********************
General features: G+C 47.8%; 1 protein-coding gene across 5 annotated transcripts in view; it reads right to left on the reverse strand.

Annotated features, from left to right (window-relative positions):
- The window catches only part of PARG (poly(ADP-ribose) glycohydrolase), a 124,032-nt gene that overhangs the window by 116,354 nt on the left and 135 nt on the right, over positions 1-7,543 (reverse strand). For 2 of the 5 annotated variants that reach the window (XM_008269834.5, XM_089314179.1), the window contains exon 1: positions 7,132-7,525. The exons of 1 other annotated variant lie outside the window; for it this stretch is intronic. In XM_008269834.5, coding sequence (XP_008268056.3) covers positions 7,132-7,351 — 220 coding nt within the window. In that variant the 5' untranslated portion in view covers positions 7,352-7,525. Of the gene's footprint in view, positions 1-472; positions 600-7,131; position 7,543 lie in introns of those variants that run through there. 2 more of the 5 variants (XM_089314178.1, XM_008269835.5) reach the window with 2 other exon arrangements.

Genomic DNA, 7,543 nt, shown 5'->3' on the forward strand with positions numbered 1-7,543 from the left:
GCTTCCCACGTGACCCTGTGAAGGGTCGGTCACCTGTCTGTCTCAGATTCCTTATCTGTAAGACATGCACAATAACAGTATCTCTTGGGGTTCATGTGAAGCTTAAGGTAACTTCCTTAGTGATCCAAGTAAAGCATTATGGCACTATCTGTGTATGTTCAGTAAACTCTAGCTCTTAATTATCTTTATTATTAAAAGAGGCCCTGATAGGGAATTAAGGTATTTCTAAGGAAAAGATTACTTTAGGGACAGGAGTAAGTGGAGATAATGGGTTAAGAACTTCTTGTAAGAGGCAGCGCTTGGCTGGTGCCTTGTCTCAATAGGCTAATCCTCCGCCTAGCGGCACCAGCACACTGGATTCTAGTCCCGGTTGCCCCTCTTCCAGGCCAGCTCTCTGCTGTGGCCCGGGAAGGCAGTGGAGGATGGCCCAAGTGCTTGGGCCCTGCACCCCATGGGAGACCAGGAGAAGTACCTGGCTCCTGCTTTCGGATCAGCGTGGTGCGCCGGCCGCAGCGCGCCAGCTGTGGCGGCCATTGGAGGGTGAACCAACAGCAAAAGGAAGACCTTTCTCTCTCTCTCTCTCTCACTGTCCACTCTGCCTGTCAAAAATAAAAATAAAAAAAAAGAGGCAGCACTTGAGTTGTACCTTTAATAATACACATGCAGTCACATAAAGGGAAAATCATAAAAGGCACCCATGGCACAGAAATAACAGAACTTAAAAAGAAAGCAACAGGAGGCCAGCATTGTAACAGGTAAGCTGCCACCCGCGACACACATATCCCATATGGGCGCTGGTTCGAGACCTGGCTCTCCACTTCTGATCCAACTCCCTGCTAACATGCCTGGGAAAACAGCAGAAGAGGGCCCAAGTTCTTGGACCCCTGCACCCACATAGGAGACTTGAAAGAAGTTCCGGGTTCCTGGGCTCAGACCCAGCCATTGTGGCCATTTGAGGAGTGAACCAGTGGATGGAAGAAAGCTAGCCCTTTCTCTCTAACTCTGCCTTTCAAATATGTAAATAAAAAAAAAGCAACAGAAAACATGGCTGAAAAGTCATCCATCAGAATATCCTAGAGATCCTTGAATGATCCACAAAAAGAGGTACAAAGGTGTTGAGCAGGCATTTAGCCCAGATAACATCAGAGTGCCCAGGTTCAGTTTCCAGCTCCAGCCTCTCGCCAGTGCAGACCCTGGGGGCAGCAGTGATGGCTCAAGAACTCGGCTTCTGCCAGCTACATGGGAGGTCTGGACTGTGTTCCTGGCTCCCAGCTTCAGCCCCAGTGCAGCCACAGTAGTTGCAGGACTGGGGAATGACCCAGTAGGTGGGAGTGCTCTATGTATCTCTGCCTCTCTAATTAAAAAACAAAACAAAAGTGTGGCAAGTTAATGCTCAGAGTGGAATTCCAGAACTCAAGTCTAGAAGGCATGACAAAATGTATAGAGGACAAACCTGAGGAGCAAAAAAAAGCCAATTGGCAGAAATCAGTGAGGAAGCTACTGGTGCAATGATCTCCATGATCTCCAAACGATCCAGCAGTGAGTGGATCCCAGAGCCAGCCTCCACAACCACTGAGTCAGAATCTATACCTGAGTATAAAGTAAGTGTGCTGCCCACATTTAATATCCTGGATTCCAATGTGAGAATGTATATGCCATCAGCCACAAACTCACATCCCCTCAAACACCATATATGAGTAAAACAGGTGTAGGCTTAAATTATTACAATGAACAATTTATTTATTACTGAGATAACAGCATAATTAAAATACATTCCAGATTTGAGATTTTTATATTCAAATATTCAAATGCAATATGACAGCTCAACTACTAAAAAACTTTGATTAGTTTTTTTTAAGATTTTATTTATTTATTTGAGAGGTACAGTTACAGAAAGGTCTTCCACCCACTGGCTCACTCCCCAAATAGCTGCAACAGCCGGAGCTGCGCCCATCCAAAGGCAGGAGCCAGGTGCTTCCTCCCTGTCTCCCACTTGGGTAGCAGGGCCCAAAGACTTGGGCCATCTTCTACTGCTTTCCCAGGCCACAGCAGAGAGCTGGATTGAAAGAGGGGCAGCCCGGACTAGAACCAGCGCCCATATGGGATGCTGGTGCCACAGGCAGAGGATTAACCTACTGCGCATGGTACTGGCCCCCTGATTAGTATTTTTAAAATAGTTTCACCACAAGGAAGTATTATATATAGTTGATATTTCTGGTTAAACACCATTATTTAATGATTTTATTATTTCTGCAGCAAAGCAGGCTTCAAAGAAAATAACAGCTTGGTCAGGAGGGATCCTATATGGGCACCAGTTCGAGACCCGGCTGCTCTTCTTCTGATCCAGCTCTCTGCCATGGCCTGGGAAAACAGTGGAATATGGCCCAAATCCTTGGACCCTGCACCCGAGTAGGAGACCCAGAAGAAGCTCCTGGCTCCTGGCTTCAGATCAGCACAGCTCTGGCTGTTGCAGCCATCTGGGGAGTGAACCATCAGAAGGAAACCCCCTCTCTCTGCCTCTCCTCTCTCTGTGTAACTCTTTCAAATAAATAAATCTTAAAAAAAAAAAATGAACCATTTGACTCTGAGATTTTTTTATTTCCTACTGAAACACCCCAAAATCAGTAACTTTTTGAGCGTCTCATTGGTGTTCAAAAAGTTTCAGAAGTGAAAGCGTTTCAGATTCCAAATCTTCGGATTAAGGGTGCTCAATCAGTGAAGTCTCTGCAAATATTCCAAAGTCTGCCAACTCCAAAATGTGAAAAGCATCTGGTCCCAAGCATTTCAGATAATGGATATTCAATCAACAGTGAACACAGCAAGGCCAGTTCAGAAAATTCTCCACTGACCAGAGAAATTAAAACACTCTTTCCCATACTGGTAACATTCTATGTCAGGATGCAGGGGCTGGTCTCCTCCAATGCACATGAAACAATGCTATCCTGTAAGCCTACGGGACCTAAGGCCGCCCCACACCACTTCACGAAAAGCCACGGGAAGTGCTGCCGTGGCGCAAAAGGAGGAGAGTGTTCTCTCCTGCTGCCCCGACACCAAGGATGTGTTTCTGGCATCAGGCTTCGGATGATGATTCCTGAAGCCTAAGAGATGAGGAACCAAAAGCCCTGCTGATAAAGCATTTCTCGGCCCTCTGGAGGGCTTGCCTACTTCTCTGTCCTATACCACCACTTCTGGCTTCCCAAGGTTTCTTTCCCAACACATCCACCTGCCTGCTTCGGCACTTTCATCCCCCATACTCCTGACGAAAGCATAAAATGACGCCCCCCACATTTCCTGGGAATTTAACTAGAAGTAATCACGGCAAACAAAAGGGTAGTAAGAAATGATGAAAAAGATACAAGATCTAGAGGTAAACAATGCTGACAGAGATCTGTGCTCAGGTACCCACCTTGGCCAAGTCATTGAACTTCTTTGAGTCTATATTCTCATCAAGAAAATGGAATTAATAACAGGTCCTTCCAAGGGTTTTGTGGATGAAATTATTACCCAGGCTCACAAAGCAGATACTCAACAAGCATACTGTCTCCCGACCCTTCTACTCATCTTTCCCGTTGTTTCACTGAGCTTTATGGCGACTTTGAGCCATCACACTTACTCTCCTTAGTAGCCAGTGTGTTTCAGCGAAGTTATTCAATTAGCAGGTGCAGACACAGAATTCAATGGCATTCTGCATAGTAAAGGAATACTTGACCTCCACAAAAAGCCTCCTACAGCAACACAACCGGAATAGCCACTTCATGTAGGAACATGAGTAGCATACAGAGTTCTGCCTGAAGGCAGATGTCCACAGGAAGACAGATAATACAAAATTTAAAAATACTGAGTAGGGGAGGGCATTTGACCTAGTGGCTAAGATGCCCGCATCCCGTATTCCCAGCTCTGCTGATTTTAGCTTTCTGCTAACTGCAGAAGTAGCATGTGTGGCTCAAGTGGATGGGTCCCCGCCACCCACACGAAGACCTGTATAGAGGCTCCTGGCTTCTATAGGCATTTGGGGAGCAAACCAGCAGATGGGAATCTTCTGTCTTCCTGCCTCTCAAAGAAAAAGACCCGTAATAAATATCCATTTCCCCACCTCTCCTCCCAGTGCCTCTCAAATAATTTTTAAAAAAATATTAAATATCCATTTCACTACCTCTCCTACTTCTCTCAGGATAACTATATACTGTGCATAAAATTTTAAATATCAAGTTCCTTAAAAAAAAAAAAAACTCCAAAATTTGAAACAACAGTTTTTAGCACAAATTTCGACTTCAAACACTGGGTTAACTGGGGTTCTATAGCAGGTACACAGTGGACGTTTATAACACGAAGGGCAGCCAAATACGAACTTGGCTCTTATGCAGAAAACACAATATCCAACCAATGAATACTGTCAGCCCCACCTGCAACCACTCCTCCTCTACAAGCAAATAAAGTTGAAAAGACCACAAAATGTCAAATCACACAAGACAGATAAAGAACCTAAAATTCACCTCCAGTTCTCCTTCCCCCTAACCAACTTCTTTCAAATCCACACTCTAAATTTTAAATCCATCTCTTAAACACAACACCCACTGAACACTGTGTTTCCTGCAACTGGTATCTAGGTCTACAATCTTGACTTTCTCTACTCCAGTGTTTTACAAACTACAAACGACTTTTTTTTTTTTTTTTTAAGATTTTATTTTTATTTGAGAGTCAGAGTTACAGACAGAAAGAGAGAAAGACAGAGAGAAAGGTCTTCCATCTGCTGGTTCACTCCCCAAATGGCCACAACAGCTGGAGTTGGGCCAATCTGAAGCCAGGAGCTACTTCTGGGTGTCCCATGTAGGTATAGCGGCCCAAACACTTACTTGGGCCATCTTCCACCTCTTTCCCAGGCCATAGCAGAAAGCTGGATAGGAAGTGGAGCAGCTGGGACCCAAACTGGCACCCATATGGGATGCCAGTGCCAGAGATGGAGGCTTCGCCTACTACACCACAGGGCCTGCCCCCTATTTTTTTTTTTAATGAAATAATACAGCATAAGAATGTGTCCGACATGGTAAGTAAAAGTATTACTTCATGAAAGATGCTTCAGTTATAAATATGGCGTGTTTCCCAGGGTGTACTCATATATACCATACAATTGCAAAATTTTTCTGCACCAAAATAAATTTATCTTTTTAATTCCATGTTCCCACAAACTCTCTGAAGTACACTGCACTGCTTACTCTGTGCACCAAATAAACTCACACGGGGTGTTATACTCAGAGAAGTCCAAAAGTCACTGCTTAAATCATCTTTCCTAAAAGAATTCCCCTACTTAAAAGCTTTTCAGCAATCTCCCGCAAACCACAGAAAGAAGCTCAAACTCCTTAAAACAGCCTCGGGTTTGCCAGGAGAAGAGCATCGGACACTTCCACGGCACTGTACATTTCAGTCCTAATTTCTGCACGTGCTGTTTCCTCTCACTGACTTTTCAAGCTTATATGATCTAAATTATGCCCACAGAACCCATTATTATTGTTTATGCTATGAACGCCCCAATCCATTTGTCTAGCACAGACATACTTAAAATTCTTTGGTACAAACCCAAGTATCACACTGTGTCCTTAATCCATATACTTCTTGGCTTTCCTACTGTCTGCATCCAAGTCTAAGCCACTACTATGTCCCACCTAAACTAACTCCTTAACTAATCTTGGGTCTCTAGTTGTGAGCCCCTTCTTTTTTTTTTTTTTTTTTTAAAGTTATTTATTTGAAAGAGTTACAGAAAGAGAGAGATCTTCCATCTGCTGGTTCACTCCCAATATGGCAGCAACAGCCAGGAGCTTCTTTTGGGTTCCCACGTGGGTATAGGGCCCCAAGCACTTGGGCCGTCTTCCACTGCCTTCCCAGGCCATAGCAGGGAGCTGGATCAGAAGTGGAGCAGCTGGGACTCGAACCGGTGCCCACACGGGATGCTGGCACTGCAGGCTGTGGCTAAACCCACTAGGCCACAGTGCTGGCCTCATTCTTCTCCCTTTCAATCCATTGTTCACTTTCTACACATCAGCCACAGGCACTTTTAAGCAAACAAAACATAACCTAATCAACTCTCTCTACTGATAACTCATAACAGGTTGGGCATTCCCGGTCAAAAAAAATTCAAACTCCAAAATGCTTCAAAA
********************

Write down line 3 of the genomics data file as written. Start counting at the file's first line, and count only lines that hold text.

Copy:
- The window catches only part of PARG (poly(ADP-ribose) glycohydrolase), a 124,032-nt gene that overhangs the window by 116,354 nt on the left and 135 nt on the right, over positions 1-7,543 (reverse strand). For 2 of the 5 annotated variants that reach the window (XM_008269834.5, XM_089314179.1), the window contains exon 1: positions 7,132-7,525. The exons of 1 other annotated variant lie outside the window; for it this stretch is intronic. In XM_008269834.5, coding sequence (XP_008268056.3) covers positions 7,132-7,351 — 220 coding nt within the window. In that variant the 5' untranslated portion in view covers positions 7,352-7,525. Of the gene's footprint in view, positions 1-472; positions 600-7,131; position 7,543 lie in introns of those variants that run through there. 2 more of the 5 variants (XM_089314178.1, XM_008269835.5) reach the window with 2 other exon arrangements.